LIEBE III - Scheitern
LOVE III - Collapsing
from 16.12.2008 to 28.01.2009
Renate Bertlmann, Eva Brunner-Szabo, Basia Sokolowska, James Higginson, Sheila Pye, Linda Reif, Martin Scholz-Jakszus, Katarina Schmidl, Nicholas Pye
Opening: Monday, 15. December 7pm
Opening speech: Ruth Horak
Exhibition dates: 16. December 2008 - 28. January 2009
Christmas break: 21. 12. 2008 – 6. 1. 2009
This year’s focal point deals with the one of the existential
aspects or our lives: LOVE.
In three exhibitions LOVE I – Searching, LOVE II – Being, and LOVE III – Collapsing spans the gamut around a difficult, delicate and emotional topic.
The third exhibition in this series LOVE III – Collapsing deals with the negative feelings of love.
Break ups, pain, sorrow, anger, violence and parting is thematically woven through the exhibited works.
When love ends emptiness and grief remains - but at the same time occurs that requisite reflection upon oneself, with the hope for a new beginning.
In a succession of 7 short clips Renate Bertlmann in her photo
film Top U29 –one day long covers the events of one day in the daily life
of a couple in their home. The borders between the interior and exterior world,
between fantasy and reality blur - it begins a 24-hour journey through the realm
of hopes, emotions, memories and fears. Dolls become symbolic characters for
the experienced elements of a relationship, for speechless moments of distance,
for limitation and loss of personality.
Eva Brunner Szabos large format photos Archeologia form a space for remembrance and develop archaeology of the pictures, of the time from ones life. In the style of the film „Viaggo in Italia“ from Roberto Rossellini and the mythological infused excavation scenes from Pompeii visualizes transience, loss and emotional processing. Szabos photographs show the physical moments of the attentiveness of a couple overlaid, by means of long-term exposure, with crime scene outlines. With these fragile emotional layers she creates imagery, which allows us to submerge into universal stories and feelings.
James Higginsons expressive photo series shed light on aggression and brutality in a relationship, as well as in families. He uncovers the dramas of derailing emotions, from love to a prison that becomes torture - which are so often hidden behind a façade of relative normality. In The Story of Ruth, Higginson draws the story of abuse, of explosive, violent outbreaks against the partner. In the series Rage he uses a suburban setting as metaphor for the sentence „To rip someones heart out with words.“
The film locations of the video work by Nicholas & Sheila Pye are usually isolated mysterious spaces and resemble theatrical dream worlds. In these places couples meet, loving pairs or brothers and sisters and go through stages of emotional and physical dependence, which are riddled with increasing amounts of tension and distrust. The hostile wordless togetherness leads to rising frustration and disconcertion - up to the detonation of the love. The video trilogy Loudly, Death Unties, A LIFE of ERRORS and The Paper Wall captivates with a strong surreal component of the imaginary and clarifies with simultaneous accuracy the symbiosis of the with and against each other.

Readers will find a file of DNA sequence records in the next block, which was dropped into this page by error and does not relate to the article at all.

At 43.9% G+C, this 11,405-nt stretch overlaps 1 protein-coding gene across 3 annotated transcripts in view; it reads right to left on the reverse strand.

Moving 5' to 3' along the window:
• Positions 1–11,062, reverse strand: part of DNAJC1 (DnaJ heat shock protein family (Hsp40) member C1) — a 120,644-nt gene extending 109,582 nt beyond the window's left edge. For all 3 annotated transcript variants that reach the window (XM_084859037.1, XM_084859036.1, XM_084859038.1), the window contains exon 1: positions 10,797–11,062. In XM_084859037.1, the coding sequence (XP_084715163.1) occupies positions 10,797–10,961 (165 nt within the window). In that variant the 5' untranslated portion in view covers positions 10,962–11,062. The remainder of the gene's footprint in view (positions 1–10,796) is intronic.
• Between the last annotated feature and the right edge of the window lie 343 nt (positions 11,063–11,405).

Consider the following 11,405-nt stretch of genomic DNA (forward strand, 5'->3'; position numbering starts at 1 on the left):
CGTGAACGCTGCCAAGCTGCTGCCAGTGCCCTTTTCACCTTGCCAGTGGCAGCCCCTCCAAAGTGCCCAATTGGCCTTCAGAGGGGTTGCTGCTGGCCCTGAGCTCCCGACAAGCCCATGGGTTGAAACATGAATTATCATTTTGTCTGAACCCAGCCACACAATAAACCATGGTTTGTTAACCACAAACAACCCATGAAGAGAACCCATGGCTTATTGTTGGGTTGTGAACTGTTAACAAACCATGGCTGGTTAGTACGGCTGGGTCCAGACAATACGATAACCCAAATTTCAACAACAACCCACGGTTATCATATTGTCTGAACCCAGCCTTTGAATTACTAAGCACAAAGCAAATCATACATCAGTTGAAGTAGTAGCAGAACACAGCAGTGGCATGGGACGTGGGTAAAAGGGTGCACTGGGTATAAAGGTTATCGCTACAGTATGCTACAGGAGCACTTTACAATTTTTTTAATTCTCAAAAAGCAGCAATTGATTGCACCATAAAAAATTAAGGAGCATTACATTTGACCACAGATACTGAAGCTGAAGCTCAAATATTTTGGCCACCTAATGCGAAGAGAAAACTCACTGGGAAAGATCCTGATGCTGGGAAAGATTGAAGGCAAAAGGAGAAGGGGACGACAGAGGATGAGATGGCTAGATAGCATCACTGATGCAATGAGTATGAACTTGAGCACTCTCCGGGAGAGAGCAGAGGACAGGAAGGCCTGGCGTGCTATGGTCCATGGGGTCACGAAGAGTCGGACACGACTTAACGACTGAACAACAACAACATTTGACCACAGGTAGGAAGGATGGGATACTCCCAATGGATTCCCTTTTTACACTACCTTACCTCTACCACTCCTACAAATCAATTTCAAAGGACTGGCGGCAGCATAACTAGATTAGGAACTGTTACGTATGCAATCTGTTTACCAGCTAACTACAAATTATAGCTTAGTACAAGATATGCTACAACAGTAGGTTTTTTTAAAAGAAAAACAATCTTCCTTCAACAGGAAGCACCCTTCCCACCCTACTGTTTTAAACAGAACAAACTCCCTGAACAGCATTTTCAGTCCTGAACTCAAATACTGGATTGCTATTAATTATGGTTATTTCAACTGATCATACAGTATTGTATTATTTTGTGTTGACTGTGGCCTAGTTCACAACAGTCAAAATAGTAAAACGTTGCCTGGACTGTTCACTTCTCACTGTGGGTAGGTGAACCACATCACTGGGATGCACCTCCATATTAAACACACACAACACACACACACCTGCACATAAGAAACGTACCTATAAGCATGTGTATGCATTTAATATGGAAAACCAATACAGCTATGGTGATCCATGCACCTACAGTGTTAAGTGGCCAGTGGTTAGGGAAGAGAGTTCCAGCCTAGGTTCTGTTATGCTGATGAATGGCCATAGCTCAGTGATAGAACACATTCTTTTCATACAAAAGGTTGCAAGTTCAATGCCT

Linda Reif depicts the internal pain, the emotional cooling off after traumatic aggressive injuries, as well as the victim who brought on the event, who would like to undo its happening but will fail. Reif titles the work with: Nachdem mir mein Exfreund ins Gesicht geschlagen hat (After My Ex-friend Struck Me in the Face) and gradually the scratches negative, on which her face and her humiliation are exposed.
In Katarina Schmidls video muse au chocolat a chocolate casting of her own body (in well-known lying Venus position) dissolves in front of an audience with the heat generated by a bright searchlight beam. She thematically brings up the question of an ideal condition, an ideal of beauty, and questions our social value system where the natural aging process is often granted no place and therefore connected to the loss of love, eroticism and desire.
Martin Scholz-Jakszus leads former pairs in his series EX together again to lingering closeness to seek out connecting signals. The titles of the works scrutinize how long the couples were together and how long they have been separated. Are there still hidden intimacies, unresolved feelings, does the body language tend toward aggression and refusal or towards each other and confidence? Martin Scholz questions the handling of partnership’s common ground after everyone has gone his or her own way.
Basia Sokolowskas photo series Untold Narratives tells of terminating a love, of leaving a familiar place where one experienced love. Subtly and directly, circles the camera touching for the last time fragments of the place that carries in itself the joint traces of living together. Everyday objects become witnesses of mute mourning, isolation and uncertainty, which coincide with the breakup of a relationship. A quiet parting, a mutual collection of memory fragments, a departure.